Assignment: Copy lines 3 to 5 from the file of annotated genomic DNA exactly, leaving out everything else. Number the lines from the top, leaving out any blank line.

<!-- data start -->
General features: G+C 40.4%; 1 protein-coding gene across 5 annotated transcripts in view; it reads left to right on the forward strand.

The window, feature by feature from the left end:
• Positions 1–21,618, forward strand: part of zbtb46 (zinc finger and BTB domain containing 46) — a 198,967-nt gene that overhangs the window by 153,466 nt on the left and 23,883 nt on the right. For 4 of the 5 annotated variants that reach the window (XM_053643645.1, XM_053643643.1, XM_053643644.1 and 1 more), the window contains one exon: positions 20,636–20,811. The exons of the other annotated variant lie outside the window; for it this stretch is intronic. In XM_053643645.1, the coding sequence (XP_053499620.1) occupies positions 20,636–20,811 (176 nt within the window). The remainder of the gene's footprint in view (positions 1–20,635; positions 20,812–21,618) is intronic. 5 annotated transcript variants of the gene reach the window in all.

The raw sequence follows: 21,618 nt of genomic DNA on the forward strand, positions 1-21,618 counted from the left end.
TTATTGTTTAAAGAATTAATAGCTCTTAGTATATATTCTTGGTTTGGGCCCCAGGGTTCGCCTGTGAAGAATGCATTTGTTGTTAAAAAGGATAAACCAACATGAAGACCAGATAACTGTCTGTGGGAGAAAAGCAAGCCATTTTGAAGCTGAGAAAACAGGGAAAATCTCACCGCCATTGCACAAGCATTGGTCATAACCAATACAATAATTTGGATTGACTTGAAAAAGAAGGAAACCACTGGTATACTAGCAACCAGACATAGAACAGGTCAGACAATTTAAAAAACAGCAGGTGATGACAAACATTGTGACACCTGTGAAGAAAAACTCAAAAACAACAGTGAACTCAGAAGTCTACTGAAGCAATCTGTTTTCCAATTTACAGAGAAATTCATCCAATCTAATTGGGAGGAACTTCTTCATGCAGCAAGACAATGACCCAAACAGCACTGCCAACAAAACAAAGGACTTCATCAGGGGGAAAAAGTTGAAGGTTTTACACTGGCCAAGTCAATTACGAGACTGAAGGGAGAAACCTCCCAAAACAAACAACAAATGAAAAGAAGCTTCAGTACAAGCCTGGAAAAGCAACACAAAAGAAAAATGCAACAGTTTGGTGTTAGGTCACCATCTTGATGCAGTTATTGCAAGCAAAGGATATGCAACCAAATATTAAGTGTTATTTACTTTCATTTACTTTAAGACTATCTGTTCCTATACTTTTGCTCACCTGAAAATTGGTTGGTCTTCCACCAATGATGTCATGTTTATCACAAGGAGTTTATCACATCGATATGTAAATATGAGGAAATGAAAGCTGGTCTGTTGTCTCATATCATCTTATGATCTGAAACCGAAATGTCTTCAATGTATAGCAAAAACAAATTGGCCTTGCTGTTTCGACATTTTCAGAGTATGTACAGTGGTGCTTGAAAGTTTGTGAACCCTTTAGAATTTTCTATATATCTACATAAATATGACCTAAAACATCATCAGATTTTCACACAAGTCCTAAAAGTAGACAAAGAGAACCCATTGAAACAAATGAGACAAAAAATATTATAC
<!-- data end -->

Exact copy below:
• Positions 1–21,618, forward strand: part of zbtb46 (zinc finger and BTB domain containing 46) — a 198,967-nt gene that overhangs the window by 153,466 nt on the left and 23,883 nt on the right. For 4 of the 5 annotated variants that reach the window (XM_053643645.1, XM_053643643.1, XM_053643644.1 and 1 more), the window contains one exon: positions 20,636–20,811. The exons of the other annotated variant lie outside the window; for it this stretch is intronic. In XM_053643645.1, the coding sequence (XP_053499620.1) occupies positions 20,636–20,811 (176 nt within the window). The remainder of the gene's footprint in view (positions 1–20,635; positions 20,812–21,618) is intronic. 5 annotated transcript variants of the gene reach the window in all.

The raw sequence follows: 21,618 nt of genomic DNA on the forward strand, positions 1-21,618 counted from the left end.
TTATTGTTTAAAGAATTAATAGCTCTTAGTATATATTCTTGGTTTGGGCCCCAGGGTTCGCCTGTGAAGAATGCATTTGTTGTTAAAAAGGATAAACCAACATGAAGACCAGATAACTGTCTGTGGGAGAAAAGCAAGCCATTTTGAAGCTGAGAAAACAGGGAAAATCTCACCGCCATTGCACAAGCATTGGTCATAACCAATACAATAATTTGGATTGACTTGAAAAAGAAGGAAACCACTGGTATACTAGCAACCAGACATAGAACAGGTCAGACAATTTAAAAAACAGCAGGTGATGACAAACATTGTGACACCTGTGAAGAAAAACTCAAAAACAACAGTGAACTCAGAAGTCTACTGAAGCAATCTGTTTTCCAATTTACAGAGAAATTCATCCAATCTAATTGGGAGGAACTTCTTCATGCAGCAAGACAATGACCCAAACAGCACTGCCAACAAAACAAAGGACTTCATCAGGGGGAAAAAGTTGAAGGTTTTACACTGGCCAAGTCAATTACGAGACTGAAGGGAGAAACCTCCCAAAACAAACAACAAATGAAAAGAAGCTTCAGTACAAGCCTGGAAAAGCAACACAAAAGAAAAATGCAACAGTTTGGTGTTAGGTCACCATCTTGATGCAGTTATTGCAAGCAAAGGATATGCAACCAAATATTAAGTGTTATTTACTTTCATTTACTTTAAGACTATCTGTTCCTATACTTTTGCTCACCTGAAAATTGGTTGGTCTTCCACCAATGATGTCATGTTTATCACAAGGAGTTTATCACATCGATATGTAAATATGAGGAAATGAAAGCTGGTCTGTTGTCTCATATCATCTTATGATCTGAAACCGAAATGTCTTCAATGTATAGCAAAAACAAATTGGCCTTGCTGTTTCGACATTTTCAGAGTATGTACAGTGGTGCTTGAAAGTTTGTGAACCCTTTAGAATTTTCTATATATCTACATAAATATGACCTAAAACATCATCAGATTTTCACACAAGTCCTAAAAGTAGACAAAGAGAACCCATTGAAACAAATGAGACAAAAAATATTATAC